Four categories of EP’s carbon footprint namely transport of persons (67%), energy consumed (14%), fixed assets (12%), and purchase of supplies and services (6%), together account for 99% of the total carbon footprint in 2018 (110 570 t CO2 eq.). Among these four, by far the most significant and critical is the transport of persons, which is divided in three main sub-categories; transport of staff (15%), transport of MEPs (19%) and subsidised visitors (33%). It is clear that the EP subsidised visitors are the main source of the EP GHG emissions and 1/3 of the total EP carbon footprint (33% or 35 896 t CO2 eq.). Emissions from visitor groups, which are not subsidised by Parliament, are not included in its carbon footprint scope. In case non-subsidised visitors had been included in the EP carbon footprint scope, another 44 323 t CO2 eq would have been added.
In order to address the question of “per site” emissions in 2018, a separate analysis was conducted to determine which emissions could be calculated for individual places of work directly from available data. For those categories of emissions for which per site breakdown of data was not available, a partitioning formula was developed to determine what share of total emissions could be attributed to the three places of the EP work (Brussels, Luxembourg and Strasbourg). The detailed breakdown of GHG emissions per site shows that, 84 196 t CO2 eq. are being attributed to activities in or linked to Brussels, 9 836 t CO2 eq. attributed to Luxembourg, and 16 538 t CO2 eq. attributed to Strasbourg, out of the Parliament’s total of 110 570 t CO2 eq. for that year. This means that 76,2% of Parliament’s emission is attributable to activities linked to Brussels, 8,9% are linked to Luxembourg, and 14,9% to Strasbourg.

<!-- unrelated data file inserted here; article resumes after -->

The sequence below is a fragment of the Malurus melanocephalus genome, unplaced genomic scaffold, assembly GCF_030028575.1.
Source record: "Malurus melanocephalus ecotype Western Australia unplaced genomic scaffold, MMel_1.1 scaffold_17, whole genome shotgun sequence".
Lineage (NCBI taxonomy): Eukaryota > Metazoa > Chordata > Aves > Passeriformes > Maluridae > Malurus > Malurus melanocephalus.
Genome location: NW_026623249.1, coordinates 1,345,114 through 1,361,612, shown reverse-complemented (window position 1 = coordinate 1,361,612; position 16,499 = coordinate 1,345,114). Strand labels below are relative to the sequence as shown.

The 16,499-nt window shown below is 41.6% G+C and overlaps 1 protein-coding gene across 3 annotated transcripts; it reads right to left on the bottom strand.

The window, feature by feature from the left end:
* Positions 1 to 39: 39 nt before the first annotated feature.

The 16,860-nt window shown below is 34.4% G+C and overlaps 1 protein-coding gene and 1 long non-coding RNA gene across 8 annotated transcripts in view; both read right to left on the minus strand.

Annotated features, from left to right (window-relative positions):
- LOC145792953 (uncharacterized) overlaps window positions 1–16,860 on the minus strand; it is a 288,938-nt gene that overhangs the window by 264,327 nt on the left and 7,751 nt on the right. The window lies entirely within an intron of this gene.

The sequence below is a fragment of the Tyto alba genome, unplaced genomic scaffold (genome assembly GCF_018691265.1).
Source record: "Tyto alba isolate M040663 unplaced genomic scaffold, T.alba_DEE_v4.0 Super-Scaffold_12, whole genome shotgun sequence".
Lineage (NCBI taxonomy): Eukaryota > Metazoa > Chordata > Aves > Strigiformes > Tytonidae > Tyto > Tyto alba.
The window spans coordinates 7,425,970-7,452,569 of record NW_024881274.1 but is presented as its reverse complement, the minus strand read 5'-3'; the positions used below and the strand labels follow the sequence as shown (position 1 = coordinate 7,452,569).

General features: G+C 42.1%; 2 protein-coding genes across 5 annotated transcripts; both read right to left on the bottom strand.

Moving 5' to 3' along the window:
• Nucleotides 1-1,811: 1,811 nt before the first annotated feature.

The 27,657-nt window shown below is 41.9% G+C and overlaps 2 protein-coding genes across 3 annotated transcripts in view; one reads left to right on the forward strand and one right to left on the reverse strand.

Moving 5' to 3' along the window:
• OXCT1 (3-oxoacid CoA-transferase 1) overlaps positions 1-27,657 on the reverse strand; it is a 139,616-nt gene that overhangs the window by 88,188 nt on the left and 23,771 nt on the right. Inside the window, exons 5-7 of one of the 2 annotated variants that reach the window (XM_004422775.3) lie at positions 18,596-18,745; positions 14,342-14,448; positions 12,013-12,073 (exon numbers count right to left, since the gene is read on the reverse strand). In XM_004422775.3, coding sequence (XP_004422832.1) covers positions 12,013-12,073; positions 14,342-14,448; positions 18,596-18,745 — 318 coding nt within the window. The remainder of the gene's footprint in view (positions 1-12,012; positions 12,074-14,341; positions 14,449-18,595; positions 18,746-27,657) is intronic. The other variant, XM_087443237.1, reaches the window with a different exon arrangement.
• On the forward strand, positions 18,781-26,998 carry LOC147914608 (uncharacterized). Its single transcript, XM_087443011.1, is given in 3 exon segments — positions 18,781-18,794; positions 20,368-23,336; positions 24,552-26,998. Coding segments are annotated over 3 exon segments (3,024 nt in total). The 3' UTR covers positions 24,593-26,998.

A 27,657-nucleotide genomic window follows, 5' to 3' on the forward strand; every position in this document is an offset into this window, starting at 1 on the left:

Although the EU Institutions and bodies are exchanging environmental best practices to reduce their carbon footprint via inter-institutional environmental management groups, like the GIME, more effort is still needed to harmonise the way of calculating and reporting their GHG emissions. Moreover, not all of them include their indirect emissions, the use of green public procurement (GPP) is still not obligatory, while there is no common approach for offsetting GHG emissions. Already in 2014, an ECA special report recommended that EU Institutions and bodies need to harmonise the methods and metrics to calculate their carbon footprint. Today, it is still very difficult to directly compare their carbon footprints.
As the international efforts to address climate change are shifting in 2020 from the Kyoto Protocol to the Paris Agreement and the Kyoto implementation mechanisms (e.g. offsets) have shown their limitations, the Parties to the Paris Agreement have not been able yet to agree on the provisions for market-based mechanisms. The difficulty comes from the fact that all countries need to define their emission reduction targets and the offset mechanisms have risks associated with double counting. Inevitably, more effective climate policies need to be implemented domestically in order to reduce global GHG emissions. The European Green Deal aims to achieve its ambitious climate targets without compensation (offsetting) of its GHG emissions through international credits, as it is the case for the current 40% GHG emission reduction target for 2030. Equally, the EP in its recent resolution prior to COP25 reiterated its position on achieving domestically the EU emission reduction targets for 2030 and 2050. In case the EP Bureau decides to become climate neutral by 2030, similarly to the Commission, this study offers suggestions for short, medium and long-term actions to drastically decrease the EP carbon footprint towards carbon neutrality.